March, 13, 2005
Kevin J. McMahon. Reconsidering Roosevelt on Race: How the Presidency Paved the Road to Brown. Chicago: University of Chicago Press, 2004.
Kevin McMahon’s recent book, Reconsidering Roosevelt on Race, is a product of his search for an alternate explanation of the Supreme Court’s landmark decision in Brown v. Board of Education (1954). Leading up to the Brown decision, which overturned the “separate but equal” doctrine established by Plessy v. Ferguson (1896), the Supreme Court, in the 1940s and early 1950s, experienced a period of liberalization theretofore unknown. Principally, McMahon contended that these activist judicial decisions, culminating in Brown, stemmed from Franklin Delano Roosevelt and his administration. While McMahon acknowledged the role of the NAACP, individual judges, and changing ideologies, he argued that Presidents “are powerful agents of constitutional change.” Roosevelt embraced a “judicial policy,” imposed it upon the court, and laid the foundation for the Supreme Court’s pro-civil rights rulings.
The first chapters of the book examine the early years of FDR’s administration and its relationship to the courts. As is well known, the nation’s high court crimped FDR’s efforts by ruling many of his first New Deal programs unconstitutional. Yet, during the middle of FDR’s second term, according to McMahon, the President successfully increased his power and fashioned a constitutional vision that favored a rights-centered approach. The Wagner Act, which enabled workers to unionize and established the National Labor Relations Board, embodied FDR’s efforts by focusing on individual rights of the workers and expanding executive branch power at the expense of the judiciary by creating an executive oversight board. McMahon asserted that the success of the Wagner Act (in that it was constitutionally upheld by the Supreme Court) resulted from the rise of legal realism. As legal realism (the philosophy that law evolves and should not be exclusively based on legal texts) began to eclipse legal formalism (the philosophy that favors a strict interpretation of legal texts) the stage was set for the emergence of a rights-based liberal ideology emanating from both the judiciary and the executive branch.
Much of McMahon’s study seeks to re-interpret commonly understood events. For example, the author dismissed the argument that FDR’s court packing plan was nothing more than an attempt to secure the constitutionality of his New Deal programs. Instead, he posited that the court packing plan was an attempt to “replace a Supreme Court that had consistently restricted liberty with one that would accede to the desires of an executive devoted to enhancing statutory rights and individual liberties” and to ensure that the Court would embrace legal realism. He also endowed Roosevelt with more intellect and power than other historians have credited him. Although, at times, it is unclear whether McMahon is referring to FDR or rather to his administration in a general sense, the author clearly sees FDR as a primary force, if not the major force, in constituting a judicial policy. Moreover, while some have lambasted FDR for not championing progressive legislation (in terms of race), McMahon rationalized Roosevelt’s poor record on rights-based or racially-sensitive legislation as political maneuvering rather than genuine intent. While not wanting to offend Southern Democrats, Roosevelt channeled his efforts to the Justice Department and federal courts rather than to Congress. So, as Roosevelt remained mum on anti-lynching legislation, his Justice Department, with a new vigor, pursued lynching cases, while his court appointees handed down favorable rulings (not so favorable for the defendants). Although McMahon belabored the fact that FDR shaped the judicial atmosphere in broad ways, FDR’s Supreme Court nominees, most of whom could be described as legal realist progressives, nevertheless carried forth the ideals of FDR’s administration for the next decade.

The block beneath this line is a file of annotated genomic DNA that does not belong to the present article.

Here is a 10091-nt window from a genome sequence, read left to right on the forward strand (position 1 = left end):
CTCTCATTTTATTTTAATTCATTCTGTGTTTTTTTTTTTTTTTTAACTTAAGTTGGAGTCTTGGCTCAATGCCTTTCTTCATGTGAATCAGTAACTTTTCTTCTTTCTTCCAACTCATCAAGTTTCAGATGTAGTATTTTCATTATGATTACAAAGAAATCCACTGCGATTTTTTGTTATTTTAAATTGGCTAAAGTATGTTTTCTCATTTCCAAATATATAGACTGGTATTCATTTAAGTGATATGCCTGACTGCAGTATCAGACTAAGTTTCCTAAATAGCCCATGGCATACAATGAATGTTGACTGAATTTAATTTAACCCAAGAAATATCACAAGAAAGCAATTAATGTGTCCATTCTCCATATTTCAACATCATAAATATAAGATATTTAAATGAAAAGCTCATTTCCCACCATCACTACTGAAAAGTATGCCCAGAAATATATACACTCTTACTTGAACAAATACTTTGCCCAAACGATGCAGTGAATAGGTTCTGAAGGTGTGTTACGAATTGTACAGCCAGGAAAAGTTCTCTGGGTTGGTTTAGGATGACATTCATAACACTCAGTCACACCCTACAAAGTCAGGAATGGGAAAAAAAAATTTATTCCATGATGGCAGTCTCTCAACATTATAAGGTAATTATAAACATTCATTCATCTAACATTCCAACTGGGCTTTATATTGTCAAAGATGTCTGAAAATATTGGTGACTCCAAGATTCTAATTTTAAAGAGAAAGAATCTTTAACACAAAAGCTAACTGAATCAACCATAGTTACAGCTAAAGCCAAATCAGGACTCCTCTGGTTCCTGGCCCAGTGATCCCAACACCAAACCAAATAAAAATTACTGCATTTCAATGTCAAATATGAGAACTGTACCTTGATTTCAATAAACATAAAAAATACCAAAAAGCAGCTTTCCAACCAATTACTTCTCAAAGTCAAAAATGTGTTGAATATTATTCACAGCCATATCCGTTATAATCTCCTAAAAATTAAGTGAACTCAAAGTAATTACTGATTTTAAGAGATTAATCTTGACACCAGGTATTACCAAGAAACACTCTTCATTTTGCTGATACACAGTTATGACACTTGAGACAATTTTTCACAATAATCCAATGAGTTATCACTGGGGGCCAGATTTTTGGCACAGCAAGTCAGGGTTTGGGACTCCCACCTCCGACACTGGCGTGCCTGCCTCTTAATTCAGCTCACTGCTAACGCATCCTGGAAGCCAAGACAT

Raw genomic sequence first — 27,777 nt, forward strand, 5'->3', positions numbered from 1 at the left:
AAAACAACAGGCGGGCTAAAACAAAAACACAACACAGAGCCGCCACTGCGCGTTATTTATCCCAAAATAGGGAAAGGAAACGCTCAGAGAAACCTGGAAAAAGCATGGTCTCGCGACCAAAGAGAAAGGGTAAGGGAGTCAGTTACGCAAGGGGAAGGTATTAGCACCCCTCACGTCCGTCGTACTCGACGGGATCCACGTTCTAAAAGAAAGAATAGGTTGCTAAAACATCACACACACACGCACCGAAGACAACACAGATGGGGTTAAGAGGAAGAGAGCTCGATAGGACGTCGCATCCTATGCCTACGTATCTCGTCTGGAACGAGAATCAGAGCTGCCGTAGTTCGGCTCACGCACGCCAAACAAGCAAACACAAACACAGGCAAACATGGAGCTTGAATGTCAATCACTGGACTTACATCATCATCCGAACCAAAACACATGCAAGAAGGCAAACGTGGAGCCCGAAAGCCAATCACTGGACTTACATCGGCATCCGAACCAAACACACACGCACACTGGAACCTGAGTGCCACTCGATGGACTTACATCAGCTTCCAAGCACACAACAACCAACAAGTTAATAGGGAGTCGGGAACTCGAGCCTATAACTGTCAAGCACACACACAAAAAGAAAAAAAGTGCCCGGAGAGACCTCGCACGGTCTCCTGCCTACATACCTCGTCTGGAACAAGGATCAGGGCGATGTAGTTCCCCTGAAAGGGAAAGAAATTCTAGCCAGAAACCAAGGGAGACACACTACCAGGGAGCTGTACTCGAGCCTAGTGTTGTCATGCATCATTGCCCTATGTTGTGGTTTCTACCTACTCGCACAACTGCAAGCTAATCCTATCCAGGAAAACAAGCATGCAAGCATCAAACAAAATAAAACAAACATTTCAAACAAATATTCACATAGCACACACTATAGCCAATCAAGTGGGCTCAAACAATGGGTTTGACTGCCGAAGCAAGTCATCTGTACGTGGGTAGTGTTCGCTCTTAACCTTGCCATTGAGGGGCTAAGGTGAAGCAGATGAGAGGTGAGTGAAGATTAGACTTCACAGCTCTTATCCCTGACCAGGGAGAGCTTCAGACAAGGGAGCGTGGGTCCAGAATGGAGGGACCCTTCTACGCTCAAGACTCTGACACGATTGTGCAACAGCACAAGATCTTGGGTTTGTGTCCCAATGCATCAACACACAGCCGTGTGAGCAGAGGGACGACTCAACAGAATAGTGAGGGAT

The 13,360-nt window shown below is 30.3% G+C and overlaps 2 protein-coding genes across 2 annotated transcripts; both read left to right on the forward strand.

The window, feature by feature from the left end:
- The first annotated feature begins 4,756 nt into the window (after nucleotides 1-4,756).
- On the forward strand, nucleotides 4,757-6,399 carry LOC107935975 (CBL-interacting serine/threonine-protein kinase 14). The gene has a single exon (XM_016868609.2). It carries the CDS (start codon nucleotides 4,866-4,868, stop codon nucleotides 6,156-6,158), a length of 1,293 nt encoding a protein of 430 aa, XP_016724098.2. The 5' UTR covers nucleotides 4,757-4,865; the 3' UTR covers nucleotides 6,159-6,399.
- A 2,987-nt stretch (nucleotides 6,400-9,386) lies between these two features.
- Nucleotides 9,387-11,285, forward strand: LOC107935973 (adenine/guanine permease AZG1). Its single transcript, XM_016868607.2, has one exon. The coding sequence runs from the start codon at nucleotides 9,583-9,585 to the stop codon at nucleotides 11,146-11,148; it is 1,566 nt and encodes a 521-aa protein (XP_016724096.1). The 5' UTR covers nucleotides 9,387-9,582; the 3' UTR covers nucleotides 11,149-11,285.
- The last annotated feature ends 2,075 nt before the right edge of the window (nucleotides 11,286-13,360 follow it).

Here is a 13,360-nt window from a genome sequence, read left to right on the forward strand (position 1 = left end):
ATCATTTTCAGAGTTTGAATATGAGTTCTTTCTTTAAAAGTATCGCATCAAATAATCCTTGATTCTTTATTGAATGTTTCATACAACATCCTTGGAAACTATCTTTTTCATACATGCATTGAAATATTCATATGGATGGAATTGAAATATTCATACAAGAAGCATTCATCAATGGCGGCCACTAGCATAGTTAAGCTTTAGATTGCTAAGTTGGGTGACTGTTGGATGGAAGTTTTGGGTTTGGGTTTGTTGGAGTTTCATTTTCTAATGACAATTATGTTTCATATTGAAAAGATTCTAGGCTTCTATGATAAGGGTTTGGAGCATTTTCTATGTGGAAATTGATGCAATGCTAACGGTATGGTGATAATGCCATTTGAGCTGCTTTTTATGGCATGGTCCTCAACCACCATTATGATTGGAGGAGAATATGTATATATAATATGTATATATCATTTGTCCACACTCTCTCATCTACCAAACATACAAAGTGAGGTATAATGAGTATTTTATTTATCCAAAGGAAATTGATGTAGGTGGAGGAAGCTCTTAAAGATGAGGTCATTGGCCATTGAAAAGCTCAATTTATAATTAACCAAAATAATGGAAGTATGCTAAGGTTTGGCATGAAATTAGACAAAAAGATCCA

The book concludes with a brief discussion of the Truman and Eisenhower administration. The precedent of activism set by the Roosevelt Justice Department continued, McMahon argued, although Truman’s proceeded with less force and success. In this section, the author tried to bridge the gap between the two endpoints of his thesis-driven model. Yet, McMahon’s analysis of the period between Roosevelt and Brown remains somewhat nebulous. Curiously, he cited that “Truman positively influenced the Court’s development of civil rights law…however, his choices to fill two high bench vacancies did not.” If Truman was committed to civil rights law why did he select relatively conservative judges? One also wonders if, in fact, the Brown decision was the culmination of rights-centered liberalism, legal realism, and FDR’s tireless efforts, why, only one year later in Brown II, the court circumscribed the Brown ruling by allowing desegregation efforts to proceed “with all deliberate speed” and by enabling local authorities (often hostile to desegregation) to implement and oversee the desegregation of schools. The question is broached but not sufficiently answered. Nonetheless, McMahon’s thesis is unique and cogently developed. Indeed, he makes us re-think the President’s roles in shaping constitutional law, which clearly goes well beyond appointing judges.